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 Post subject: Re: Quetico
PostPosted: Sat Oct 13, 2012 2:15 am 
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Joined: Tue Jan 05, 2010 8:56 pm
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Location: South Coast NSW Australia
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I hate coamings. The fibreglassing is done and fill coats applied and you think bewdy almost there. And then you remember you have all those piddling little bits of ply to cut and fit. GRRRR

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Okwata LC,
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Quetico


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 Post subject: Re: Quetico
PostPosted: Sat Oct 13, 2012 7:04 pm 
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Location: South Coast NSW Australia
I have now fitted the first layer of coaming risers. Matt has given the option of a regular or large cockpit in these plans and in deference to my aching bones and allowing easier access I have chosen the larger.

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Quetico


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 Post subject: Re: Quetico
PostPosted: Sun Oct 14, 2012 11:09 pm 
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Location: South Coast NSW Australia
Coaming finished and the Quetico is almost ready for a test flight, oops, I mean sea trial.

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Quetico


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 Post subject: Re: Quetico
PostPosted: Mon Oct 15, 2012 11:17 pm 
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Location: South Coast NSW Australia
:D :D :D :D :D :D 8) 8) 8) 8) 8) 8)
The Quetico has just been taken for a test run. WOW. Dropped it in at a local lake. The wind was blowing at about 50kph gusting to about 60kph. Gave it an initial try out in a sheltered bay and it performed magnificently. Tracked straight and true and yet turned easily. No dramas whatsoever so I took it out in the middle of the main lake where it was a bit choppy with a swell of about 12 inches or so. I tested it by paddling towards all points of the compass. Into the wind, diagonal to the wind and with the wind astern. Weathercocking was virtually non existant. The Quetico performed brilliantly. Into the wind it cut through the water like a hot knife through butter without any spray. Down wind it just sat up on a little wave and surfed straight ahead with no broaching at all. The boat feels quite stable, but the water is still a bit too cold in this part of the world to deliberatly capsize a boat, so I didn't find it's limit.
This boat is fast and glides effortlessly. In my other boats if I push really hard I get flutter in the paddle, but not with the Quetico. It obviously slips through the water so much more easily.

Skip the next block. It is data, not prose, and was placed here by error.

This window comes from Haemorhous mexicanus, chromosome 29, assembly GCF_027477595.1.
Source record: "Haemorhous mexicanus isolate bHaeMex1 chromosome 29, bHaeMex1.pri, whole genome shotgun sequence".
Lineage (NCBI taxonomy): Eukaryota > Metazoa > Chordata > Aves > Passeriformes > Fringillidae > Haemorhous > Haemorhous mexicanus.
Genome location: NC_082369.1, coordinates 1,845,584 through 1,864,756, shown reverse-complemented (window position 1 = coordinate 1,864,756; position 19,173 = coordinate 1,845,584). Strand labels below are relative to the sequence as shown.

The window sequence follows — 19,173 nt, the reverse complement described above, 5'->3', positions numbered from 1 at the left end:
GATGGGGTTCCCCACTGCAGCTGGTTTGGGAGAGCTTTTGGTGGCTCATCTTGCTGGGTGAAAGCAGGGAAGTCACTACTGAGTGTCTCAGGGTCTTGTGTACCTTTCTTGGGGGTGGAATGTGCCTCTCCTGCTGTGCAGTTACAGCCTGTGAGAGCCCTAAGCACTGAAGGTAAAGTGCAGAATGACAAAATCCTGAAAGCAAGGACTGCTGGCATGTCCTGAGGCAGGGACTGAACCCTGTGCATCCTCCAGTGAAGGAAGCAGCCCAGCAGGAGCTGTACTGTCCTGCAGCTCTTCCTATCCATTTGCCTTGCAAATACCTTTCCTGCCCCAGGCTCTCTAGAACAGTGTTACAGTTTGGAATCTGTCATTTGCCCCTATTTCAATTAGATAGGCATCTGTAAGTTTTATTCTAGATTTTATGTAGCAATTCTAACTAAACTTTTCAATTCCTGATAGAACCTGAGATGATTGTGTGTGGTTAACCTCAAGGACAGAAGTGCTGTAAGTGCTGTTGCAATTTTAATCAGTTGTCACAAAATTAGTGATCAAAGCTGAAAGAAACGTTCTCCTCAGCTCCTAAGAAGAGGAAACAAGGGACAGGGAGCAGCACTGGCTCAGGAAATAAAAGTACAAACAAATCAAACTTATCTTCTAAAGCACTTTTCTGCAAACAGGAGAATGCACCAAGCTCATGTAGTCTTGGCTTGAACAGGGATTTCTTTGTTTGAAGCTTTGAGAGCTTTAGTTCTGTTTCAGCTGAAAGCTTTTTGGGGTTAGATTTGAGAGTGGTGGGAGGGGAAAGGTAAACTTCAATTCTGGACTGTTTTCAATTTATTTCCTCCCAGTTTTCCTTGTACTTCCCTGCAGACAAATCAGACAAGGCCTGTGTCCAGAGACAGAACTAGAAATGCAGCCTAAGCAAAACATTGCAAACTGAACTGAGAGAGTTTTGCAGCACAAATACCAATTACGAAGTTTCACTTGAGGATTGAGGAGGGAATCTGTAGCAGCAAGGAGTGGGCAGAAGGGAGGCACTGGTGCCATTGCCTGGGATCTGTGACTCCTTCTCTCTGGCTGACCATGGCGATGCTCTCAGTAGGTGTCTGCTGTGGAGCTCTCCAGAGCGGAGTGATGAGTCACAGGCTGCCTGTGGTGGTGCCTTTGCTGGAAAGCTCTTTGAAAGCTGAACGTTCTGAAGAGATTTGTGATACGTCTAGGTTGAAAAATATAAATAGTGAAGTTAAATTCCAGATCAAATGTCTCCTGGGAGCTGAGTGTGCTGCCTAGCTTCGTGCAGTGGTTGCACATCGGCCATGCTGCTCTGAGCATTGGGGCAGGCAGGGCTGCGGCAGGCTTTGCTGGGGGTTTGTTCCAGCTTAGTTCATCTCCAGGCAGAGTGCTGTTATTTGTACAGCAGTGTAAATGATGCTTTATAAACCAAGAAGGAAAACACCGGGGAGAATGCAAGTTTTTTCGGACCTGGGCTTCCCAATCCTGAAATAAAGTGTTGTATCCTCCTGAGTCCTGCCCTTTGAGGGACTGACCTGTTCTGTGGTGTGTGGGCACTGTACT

Thanks for the work you have done Matt, this boat is bloody brilliant.

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Quetico


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 Post subject: Re: Quetico
PostPosted: Tue Oct 16, 2012 12:01 am 
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Joined: Tue Aug 28, 2012 9:36 pm
Posts: 56
Location: Taranaki, New Zealand
That is a thing of beauty 8) :D

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"Life is measured in achievement, not in years alone" Bruce McLaren


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 Post subject: Re: Quetico
PostPosted: Tue Oct 16, 2012 5:54 am 
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Posts: 388
Location: Seaford, South Oz
Yep, a nice design and a fine job of building - well done all round.

Looks like she'd make a good light tourer - seems to be enough storage fore and aft for a weekends worth of camping gear.

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Cheers, Bob

Laker 13 - christened and slimed (just).
Laker accessories underway.


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 Post subject: Re: Quetico
PostPosted: Tue Oct 16, 2012 12:01 pm 
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Location: South Coast NSW Australia
Quote:
Looks like she'd make a good light tourer - seems to be enough storage fore and aft for a weekends worth of camping gear.


Plenty of storage space front and rear. Matt's suggestion of a large Cobra A hatch at the rear would be ideal. However I will only ever be using this boat on day trips and, apart from a camera, the most I am likelly to carry is probably a couple of sandwiches and a drink. This is why I am only fitting a 6inch inspection port in the front bulkhead and a 10 inch hatch on the back deck.

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Quetico


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 Post subject: Re: Quetico
PostPosted: Wed Oct 17, 2012 2:01 am